The last three seasons have seen Stanley Cup champions that had to wait a long time in between titles.
Boston (2011) had not won hockey's Holy Grail since 1972, Chicago (2010) needed almost 50 years to reclaim the cup, while Pittsburgh (2009) was without a winner since 1992.
This year, the right to drink from the cup is between the Los Angeles Kings and the New Jersey Devils.
The Kings are one of 17 teams without a Stanley Cup to their name. The last time Los Angeles reached the finals was back in 1993 when Wayne Gretzky and Company lost in five games to Montreal.
The Devils have reached this round four times in their history with three victories, the most recent in 2003. If one were to wager on the series based on the recent trend, the pick would be Los Angeles. But would it be a wise choice? Let's tackle the key ingredients to this series and find out.
Both teams are averaging under three goals per game in the postseason. Still, the edge has to go to New Jersey. Not only are Ilya Kovalchuk and Zach Parise the two most-skilled offensive players on the ice, but the Devils also have been getting outstanding contributions from all four lines.
Ryan Carter, Stephen Gionta and David Clarkson were key cogs against the New York Rangers, and when Patrick Elias and Travis Zajac (and the rest) are thrown into the mix, the Devils should be able to score just enough goals to stay alive.
The Kings have decent firepower as well with captain Dustin Brown, Anze Kopitar, Mike Richards and Jeff Carter leading the charge. They also can throw in a rejuvenated Dustin Penner and the rookie Dwight King. Edge - Devils.
Outside of the Kings' Drew Doughty, the defensemen on both squads are not the star-studded group usually associated with the Stanley Cup Finals. Even Doughty has played a more defensive-minded role since Darryl Sutter took over as head coach.
Los Angeles relies on stalwarts Willie Mitchell and Rob Scuderi to help shut down the opposition and they have done a fantastic job in both the regular season and the playoffs.
Meanwhile, the Devils were second in shots allowed this season (three spots ahead of the Kings) and are No. 1 in the postseason among all teams with 10 games or more. Slight edge - Kings.
The folks backing Los Angeles in this series will point to Jonathan Quick as the reason they feel extremely confident. After all, the 26-year-old netminder has been fabulous all season long. Furthermore, Quick has allowed just two goals or less in 12 of the 14 playoff games. Nonetheless, two of the three opponents (St. Louis Blues and Phoenix Coyotes) are not known for their offensive abilities, so one can expect the netminder's goals against average to rise versus the Devils.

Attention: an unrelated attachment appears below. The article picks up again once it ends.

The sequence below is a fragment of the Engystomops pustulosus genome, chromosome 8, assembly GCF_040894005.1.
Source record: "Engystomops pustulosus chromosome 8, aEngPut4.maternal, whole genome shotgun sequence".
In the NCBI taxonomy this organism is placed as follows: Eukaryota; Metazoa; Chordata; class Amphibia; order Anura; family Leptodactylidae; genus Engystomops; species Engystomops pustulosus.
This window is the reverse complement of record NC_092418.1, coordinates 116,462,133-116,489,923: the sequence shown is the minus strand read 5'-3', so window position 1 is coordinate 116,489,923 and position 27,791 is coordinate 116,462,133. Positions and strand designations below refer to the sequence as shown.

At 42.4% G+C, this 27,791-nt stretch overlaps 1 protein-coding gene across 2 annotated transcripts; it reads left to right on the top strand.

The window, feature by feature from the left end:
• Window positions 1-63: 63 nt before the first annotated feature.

The one area that is a soft spot for Quick - lack of Stanley Cup experience - is the key for Martin Brodeur. The 40-year-old has had his best postseason in quite some time. While his numbers don't match those of his rival, when one takes into account the opposition, there's no doubt the future Hall of Famer has played a huge role in New Jersey's rise to the Stanley Cup Finals. Edge - Even.
The Devils led the league during the regular season on the penalty kill, but struggled against the Florida Panthers in the first round of the playoffs. Since then, the unit has been much improved.
The Kings might not pose much of a threat on the power play because they have converted fewer than 10 percent of their postseason chances. New Jersey, on the other hand, is clicking close to 20 percent in the playoffs, good for second- best for teams that have played 10 games or more.
If there's one worrisome spot for the Devils, it is L.A.'s ability to score shorthanded (five goals in 14 playoff games), especially since New Jersey has been victimized 15 times in 100 games with the man advantage. On the flip side, the Devils were No. 1 with 15 shorthanded goals during the regular season, so the Kings' point men also will have to be on their toes. Edge - Even.
The Devils' relentless two-man forecheck has been one of their keys to success. Expect more of the same against the Kings. In addition, New Jersey's experience, especially in net, will be a critical factor in the series.
It's true the Kings have rolled along without a hitch in the postseason, but scoring goals against Brodeur will be a much more difficult task than putting the puck in the net against the likes of St. Louis' Brian Elliott and Phoenix's Mike Smith.
Las Vegas has the wrong team favored. The Devils were the better team during the regular season and they have had the much tougher road in the playoffs.
New Jersey wins in six.